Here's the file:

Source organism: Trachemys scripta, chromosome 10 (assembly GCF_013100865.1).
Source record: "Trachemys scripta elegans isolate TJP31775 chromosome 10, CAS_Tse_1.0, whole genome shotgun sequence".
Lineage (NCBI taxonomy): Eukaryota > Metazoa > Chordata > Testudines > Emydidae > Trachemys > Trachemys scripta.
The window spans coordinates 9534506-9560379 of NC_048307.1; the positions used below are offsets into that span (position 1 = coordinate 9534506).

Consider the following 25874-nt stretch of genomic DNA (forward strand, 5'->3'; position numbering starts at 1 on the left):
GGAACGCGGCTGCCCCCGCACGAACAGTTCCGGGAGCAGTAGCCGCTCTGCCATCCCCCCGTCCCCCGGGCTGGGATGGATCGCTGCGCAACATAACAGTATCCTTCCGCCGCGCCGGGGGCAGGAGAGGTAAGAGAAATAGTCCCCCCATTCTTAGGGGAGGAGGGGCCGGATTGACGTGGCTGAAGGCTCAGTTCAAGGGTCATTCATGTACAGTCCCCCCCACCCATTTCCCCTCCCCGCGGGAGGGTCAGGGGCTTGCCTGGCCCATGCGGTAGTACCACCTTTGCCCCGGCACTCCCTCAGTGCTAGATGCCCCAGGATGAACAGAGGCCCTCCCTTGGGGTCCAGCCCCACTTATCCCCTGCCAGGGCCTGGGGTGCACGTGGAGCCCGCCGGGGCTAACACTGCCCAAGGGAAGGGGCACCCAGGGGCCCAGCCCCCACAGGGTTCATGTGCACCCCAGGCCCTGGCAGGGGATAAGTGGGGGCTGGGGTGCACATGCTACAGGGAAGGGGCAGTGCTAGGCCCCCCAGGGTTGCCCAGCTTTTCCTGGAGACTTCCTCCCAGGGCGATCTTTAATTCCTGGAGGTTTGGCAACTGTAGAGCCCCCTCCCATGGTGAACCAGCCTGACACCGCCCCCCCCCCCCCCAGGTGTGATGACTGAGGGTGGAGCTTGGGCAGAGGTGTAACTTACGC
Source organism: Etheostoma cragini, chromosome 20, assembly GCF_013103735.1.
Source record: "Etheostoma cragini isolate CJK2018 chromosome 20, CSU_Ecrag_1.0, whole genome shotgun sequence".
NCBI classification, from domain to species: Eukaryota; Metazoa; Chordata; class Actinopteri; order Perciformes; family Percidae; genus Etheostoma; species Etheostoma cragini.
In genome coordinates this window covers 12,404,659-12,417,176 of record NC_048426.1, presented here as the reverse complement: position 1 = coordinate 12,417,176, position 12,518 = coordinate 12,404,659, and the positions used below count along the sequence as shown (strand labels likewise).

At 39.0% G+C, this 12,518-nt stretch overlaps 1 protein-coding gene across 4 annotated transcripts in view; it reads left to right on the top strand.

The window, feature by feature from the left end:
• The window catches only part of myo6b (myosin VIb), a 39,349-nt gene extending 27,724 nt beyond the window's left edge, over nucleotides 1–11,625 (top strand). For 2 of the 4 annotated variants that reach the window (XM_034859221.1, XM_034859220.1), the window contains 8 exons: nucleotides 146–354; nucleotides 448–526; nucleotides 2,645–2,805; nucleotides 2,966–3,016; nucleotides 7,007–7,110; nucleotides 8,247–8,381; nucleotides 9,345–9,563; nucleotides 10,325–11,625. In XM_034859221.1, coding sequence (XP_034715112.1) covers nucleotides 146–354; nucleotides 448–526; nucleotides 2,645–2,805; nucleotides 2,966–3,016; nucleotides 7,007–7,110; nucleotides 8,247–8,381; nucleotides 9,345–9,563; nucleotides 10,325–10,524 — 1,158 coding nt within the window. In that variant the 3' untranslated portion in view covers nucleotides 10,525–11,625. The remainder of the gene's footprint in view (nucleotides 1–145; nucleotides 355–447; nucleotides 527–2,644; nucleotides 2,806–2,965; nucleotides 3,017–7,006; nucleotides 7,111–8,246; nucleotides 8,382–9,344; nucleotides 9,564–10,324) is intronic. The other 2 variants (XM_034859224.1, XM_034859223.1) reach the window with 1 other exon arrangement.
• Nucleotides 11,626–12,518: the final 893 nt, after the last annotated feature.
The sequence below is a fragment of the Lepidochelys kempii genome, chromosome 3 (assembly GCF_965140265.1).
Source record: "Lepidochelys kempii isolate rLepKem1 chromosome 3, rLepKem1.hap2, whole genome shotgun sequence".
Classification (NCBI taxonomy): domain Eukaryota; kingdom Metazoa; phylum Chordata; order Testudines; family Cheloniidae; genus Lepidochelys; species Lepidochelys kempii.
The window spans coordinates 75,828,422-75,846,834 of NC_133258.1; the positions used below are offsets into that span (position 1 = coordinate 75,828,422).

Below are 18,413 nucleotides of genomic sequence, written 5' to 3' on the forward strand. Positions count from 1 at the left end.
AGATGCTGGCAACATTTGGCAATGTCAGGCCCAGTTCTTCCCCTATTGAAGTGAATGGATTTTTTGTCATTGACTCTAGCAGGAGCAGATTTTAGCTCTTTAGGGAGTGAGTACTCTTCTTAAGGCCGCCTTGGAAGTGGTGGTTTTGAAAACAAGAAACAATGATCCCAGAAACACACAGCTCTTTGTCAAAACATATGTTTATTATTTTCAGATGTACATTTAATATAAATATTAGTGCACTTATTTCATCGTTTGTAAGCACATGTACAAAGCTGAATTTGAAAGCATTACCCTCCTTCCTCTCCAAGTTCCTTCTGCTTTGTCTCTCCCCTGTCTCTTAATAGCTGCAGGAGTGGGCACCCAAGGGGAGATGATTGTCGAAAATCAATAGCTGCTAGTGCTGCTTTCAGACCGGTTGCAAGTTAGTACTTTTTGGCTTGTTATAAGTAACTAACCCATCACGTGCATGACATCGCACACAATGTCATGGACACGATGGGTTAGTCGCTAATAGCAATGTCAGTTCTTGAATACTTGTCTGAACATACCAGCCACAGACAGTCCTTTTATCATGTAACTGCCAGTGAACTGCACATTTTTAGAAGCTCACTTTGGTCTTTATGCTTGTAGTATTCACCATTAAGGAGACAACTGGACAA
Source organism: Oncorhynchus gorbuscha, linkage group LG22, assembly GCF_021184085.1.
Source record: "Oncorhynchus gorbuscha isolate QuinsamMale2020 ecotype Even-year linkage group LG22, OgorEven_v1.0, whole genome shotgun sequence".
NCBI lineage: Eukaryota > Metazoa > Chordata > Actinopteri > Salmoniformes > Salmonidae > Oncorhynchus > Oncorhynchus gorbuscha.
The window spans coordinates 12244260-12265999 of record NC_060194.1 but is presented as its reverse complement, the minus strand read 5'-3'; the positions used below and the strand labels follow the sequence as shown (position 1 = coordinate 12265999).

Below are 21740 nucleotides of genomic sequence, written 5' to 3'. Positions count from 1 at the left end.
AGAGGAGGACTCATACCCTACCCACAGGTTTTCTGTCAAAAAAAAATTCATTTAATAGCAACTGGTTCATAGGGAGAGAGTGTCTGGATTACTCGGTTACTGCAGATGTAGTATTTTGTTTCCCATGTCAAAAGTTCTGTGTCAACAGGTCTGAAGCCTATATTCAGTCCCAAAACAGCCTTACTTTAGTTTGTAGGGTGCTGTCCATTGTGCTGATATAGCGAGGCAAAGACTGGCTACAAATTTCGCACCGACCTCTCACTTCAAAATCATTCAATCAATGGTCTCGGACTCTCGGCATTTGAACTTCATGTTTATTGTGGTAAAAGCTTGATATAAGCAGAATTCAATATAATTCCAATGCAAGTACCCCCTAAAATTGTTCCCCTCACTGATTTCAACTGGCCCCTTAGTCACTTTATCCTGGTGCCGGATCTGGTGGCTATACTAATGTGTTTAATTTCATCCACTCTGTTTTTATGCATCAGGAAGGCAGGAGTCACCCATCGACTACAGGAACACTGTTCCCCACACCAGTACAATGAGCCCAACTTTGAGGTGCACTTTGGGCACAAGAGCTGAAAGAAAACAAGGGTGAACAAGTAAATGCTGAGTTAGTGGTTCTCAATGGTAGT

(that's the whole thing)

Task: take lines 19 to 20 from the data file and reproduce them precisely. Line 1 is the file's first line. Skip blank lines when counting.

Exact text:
Below are 18,413 nucleotides of genomic sequence, written 5' to 3' on the forward strand. Positions count from 1 at the left end.
AGATGCTGGCAACATTTGGCAATGTCAGGCCCAGTTCTTCCCCTATTGAAGTGAATGGATTTTTTGTCATTGACTCTAGCAGGAGCAGATTTTAGCTCTTTAGGGAGTGAGTACTCTTCTTAAGGCCGCCTTGGAAGTGGTGGTTTTGAAAACAAGAAACAATGATCCCAGAAACACACAGCTCTTTGTCAAAACATATGTTTATTATTTTCAGATGTACATTTAATATAAATATTAGTGCACTTATTTCATCGTTTGTAAGCACATGTACAAAGCTGAATTTGAAAGCATTACCCTCCTTCCTCTCCAAGTTCCTTCTGCTTTGTCTCTCCCCTGTCTCTTAATAGCTGCAGGAGTGGGCACCCAAGGGGAGATGATTGTCGAAAATCAATAGCTGCTAGTGCTGCTTTCAGACCGGTTGCAAGTTAGTACTTTTTGGCTTGTTATAAGTAACTAACCCATCACGTGCATGACATCGCACACAATGTCATGGACACGATGGGTTAGTCGCTAATAGCAATGTCAGTTCTTGAATACTTGTCTGAACATACCAGCCACAGACAGTCCTTTTATCATGTAACTGCCAGTGAACTGCACATTTTTAGAAGCTCACTTTGGTCTTTATGCTTGTAGTATTCACCATTAAGGAGACAACTGGACAA